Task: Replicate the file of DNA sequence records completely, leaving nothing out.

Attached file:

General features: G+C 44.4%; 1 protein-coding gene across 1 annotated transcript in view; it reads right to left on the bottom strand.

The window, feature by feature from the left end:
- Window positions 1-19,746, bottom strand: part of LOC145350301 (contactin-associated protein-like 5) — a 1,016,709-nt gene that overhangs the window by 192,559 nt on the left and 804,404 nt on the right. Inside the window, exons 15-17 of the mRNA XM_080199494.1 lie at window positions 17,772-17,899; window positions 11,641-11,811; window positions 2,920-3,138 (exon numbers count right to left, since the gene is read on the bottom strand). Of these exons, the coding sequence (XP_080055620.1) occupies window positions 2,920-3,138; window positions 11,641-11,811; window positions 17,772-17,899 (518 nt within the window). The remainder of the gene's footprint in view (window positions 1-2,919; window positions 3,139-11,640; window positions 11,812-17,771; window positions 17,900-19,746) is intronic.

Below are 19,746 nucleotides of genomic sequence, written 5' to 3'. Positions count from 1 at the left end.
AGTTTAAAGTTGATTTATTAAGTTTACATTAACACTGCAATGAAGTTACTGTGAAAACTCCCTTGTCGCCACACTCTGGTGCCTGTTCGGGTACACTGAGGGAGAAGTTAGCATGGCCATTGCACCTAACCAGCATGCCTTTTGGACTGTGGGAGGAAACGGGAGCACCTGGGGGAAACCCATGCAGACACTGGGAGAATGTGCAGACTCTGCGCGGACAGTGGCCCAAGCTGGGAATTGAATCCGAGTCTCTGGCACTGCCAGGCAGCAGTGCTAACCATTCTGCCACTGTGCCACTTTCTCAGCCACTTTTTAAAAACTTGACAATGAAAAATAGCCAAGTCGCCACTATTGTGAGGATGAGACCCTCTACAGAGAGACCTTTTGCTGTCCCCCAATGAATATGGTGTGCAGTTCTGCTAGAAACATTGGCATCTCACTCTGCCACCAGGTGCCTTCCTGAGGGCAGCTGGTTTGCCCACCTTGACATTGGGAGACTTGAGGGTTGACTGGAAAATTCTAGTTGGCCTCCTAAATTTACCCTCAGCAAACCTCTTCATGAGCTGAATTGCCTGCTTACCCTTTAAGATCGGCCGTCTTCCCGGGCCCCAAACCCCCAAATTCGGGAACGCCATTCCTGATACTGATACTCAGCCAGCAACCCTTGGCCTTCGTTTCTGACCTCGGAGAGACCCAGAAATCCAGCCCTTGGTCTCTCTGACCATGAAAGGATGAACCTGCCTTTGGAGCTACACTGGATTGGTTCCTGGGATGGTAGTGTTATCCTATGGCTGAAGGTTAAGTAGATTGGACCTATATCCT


General features: G+C 44.4%; 1 protein-coding gene across 1 annotated transcript in view; it reads right to left on the bottom strand.

The window, feature by feature from the left end:
- Window positions 1-19,746, bottom strand: part of LOC145350301 (contactin-associated protein-like 5) — a 1,016,709-nt gene that overhangs the window by 192,559 nt on the left and 804,404 nt on the right. Inside the window, exons 15-17 of the mRNA XM_080199494.1 lie at window positions 17,772-17,899; window positions 11,641-11,811; window positions 2,920-3,138 (exon numbers count right to left, since the gene is read on the bottom strand). Of these exons, the coding sequence (XP_080055620.1) occupies window positions 2,920-3,138; window positions 11,641-11,811; window positions 17,772-17,899 (518 nt within the window). The remainder of the gene's footprint in view (window positions 1-2,919; window positions 3,139-11,640; window positions 11,812-17,771; window positions 17,900-19,746) is intronic.

Below are 19,746 nucleotides of genomic sequence, written 5' to 3'. Positions count from 1 at the left end.
AGTTTAAAGTTGATTTATTAAGTTTACATTAACACTGCAATGAAGTTACTGTGAAAACTCCCTTGTCGCCACACTCTGGTGCCTGTTCGGGTACACTGAGGGAGAAGTTAGCATGGCCATTGCACCTAACCAGCATGCCTTTTGGACTGTGGGAGGAAACGGGAGCACCTGGGGGAAACCCATGCAGACACTGGGAGAATGTGCAGACTCTGCGCGGACAGTGGCCCAAGCTGGGAATTGAATCCGAGTCTCTGGCACTGCCAGGCAGCAGTGCTAACCATTCTGCCACTGTGCCACTTTCTCAGCCACTTTTTAAAAACTTGACAATGAAAAATAGCCAAGTCGCCACTATTGTGAGGATGAGACCCTCTACAGAGAGACCTTTTGCTGTCCCCCAATGAATATGGTGTGCAGTTCTGCTAGAAACATTGGCATCTCACTCTGCCACCAGGTGCCTTCCTGAGGGCAGCTGGTTTGCCCACCTTGACATTGGGAGACTTGAGGGTTGACTGGAAAATTCTAGTTGGCCTCCTAAATTTACCCTCAGCAAACCTCTTCATGAGCTGAATTGCCTGCTTACCCTTTAAGATCGGCCGTCTTCCCGGGCCCCAAACCCCCAAATTCGGGAACGCCATTCCTGATACTGATACTCAGCCAGCAACCCTTGGCCTTCGTTTCTGACCTCGGAGAGACCCAGAAATCCAGCCCTTGGTCTCTCTGACCATGAAAGGATGAACCTGCCTTTGGAGCTACACTGGATTGGTTCCTGGGATGGTAGTGTTATCCTATGGCTGAAGGTTAAGTAGATTGGACCTATATCCT